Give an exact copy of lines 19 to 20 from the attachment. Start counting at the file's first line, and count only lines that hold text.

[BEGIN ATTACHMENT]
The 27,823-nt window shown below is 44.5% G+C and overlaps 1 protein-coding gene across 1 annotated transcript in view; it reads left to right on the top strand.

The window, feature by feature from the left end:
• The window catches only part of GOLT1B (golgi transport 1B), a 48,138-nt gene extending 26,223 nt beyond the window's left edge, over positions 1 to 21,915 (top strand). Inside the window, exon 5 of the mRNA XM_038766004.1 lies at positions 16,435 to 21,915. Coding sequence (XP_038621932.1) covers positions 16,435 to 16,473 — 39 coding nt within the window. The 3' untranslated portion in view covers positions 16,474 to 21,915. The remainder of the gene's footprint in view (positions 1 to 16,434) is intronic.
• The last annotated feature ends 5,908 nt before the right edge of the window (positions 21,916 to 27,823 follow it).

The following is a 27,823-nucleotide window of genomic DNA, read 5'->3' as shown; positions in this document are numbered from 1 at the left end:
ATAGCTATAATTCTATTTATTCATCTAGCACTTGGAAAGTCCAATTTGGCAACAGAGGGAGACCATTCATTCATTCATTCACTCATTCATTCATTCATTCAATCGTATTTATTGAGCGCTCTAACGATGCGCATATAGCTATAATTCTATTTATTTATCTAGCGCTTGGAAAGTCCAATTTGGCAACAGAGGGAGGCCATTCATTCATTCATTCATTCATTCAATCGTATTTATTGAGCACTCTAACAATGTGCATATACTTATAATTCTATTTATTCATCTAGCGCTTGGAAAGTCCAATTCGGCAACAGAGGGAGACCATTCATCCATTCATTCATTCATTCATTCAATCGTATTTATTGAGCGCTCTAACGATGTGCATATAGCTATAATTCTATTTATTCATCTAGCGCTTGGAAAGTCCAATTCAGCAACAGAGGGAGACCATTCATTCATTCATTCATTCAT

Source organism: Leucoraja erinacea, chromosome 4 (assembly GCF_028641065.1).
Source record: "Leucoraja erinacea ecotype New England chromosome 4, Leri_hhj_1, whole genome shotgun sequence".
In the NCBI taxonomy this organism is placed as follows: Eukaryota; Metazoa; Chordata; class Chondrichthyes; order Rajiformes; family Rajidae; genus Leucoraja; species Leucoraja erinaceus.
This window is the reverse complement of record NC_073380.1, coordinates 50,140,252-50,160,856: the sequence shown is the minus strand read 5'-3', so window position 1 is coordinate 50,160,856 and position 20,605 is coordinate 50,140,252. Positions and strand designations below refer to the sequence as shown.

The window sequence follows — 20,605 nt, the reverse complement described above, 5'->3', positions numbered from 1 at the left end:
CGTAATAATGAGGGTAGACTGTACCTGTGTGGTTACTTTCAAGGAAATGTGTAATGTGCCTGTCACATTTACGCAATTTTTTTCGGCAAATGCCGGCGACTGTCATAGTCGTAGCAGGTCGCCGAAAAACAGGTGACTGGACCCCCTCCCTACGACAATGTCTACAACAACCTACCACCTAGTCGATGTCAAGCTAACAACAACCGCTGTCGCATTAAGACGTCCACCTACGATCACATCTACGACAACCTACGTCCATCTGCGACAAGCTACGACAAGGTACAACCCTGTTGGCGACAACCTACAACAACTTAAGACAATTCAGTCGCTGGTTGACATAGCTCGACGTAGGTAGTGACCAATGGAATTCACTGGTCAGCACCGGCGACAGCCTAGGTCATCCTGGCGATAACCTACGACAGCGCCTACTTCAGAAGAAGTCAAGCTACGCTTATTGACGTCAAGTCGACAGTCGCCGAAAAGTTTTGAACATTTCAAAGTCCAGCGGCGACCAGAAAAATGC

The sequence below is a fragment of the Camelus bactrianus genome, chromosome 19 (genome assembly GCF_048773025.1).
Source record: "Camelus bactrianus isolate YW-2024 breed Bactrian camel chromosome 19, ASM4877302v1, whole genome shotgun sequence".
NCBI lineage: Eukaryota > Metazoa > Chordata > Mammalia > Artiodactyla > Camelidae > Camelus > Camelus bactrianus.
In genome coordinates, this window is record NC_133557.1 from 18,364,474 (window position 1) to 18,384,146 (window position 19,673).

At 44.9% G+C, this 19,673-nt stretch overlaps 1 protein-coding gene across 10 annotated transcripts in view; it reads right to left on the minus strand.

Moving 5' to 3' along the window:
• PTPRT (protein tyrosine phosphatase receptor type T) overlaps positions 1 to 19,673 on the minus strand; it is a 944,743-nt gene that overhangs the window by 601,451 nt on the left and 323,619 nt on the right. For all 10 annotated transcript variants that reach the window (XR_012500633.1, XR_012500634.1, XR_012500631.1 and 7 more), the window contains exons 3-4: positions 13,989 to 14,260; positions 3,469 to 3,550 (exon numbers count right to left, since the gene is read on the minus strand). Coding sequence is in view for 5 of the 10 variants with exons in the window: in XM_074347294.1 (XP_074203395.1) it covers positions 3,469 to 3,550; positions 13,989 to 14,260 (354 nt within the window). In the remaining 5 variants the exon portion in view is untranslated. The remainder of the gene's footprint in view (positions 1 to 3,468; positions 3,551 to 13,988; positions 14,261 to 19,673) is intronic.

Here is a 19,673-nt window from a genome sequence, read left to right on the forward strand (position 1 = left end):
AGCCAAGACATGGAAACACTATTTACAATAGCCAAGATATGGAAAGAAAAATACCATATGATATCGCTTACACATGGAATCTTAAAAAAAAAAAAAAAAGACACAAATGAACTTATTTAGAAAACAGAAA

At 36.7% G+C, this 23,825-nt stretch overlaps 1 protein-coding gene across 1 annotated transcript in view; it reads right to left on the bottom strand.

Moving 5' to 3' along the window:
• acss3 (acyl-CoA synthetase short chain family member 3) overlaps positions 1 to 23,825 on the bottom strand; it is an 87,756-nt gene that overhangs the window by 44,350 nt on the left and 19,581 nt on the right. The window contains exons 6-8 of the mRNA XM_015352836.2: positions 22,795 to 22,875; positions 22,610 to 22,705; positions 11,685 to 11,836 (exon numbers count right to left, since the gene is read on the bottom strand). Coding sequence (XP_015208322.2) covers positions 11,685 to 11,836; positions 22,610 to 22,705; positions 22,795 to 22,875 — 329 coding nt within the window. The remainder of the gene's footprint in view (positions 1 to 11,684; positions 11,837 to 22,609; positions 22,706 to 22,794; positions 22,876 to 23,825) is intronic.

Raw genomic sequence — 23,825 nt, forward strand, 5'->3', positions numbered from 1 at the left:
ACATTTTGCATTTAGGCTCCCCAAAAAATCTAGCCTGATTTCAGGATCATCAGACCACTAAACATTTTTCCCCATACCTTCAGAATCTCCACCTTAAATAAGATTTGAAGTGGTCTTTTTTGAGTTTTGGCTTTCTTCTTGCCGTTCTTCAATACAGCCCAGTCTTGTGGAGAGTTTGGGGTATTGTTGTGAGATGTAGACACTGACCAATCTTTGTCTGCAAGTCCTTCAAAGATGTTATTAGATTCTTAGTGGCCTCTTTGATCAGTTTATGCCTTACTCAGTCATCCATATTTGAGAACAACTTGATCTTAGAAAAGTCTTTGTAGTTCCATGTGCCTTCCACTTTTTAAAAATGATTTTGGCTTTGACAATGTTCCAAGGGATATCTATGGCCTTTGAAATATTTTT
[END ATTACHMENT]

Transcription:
• PTPRT (protein tyrosine phosphatase receptor type T) overlaps positions 1 to 19,673 on the minus strand; it is a 944,743-nt gene that overhangs the window by 601,451 nt on the left and 323,619 nt on the right. For all 10 annotated transcript variants that reach the window (XR_012500633.1, XR_012500634.1, XR_012500631.1 and 7 more), the window contains exons 3-4: positions 13,989 to 14,260; positions 3,469 to 3,550 (exon numbers count right to left, since the gene is read on the minus strand). Coding sequence is in view for 5 of the 10 variants with exons in the window: in XM_074347294.1 (XP_074203395.1) it covers positions 3,469 to 3,550; positions 13,989 to 14,260 (354 nt within the window). In the remaining 5 variants the exon portion in view is untranslated. The remainder of the gene's footprint in view (positions 1 to 3,468; positions 3,551 to 13,988; positions 14,261 to 19,673) is intronic.

Here is a 19,673-nt window from a genome sequence, read left to right on the forward strand (position 1 = left end):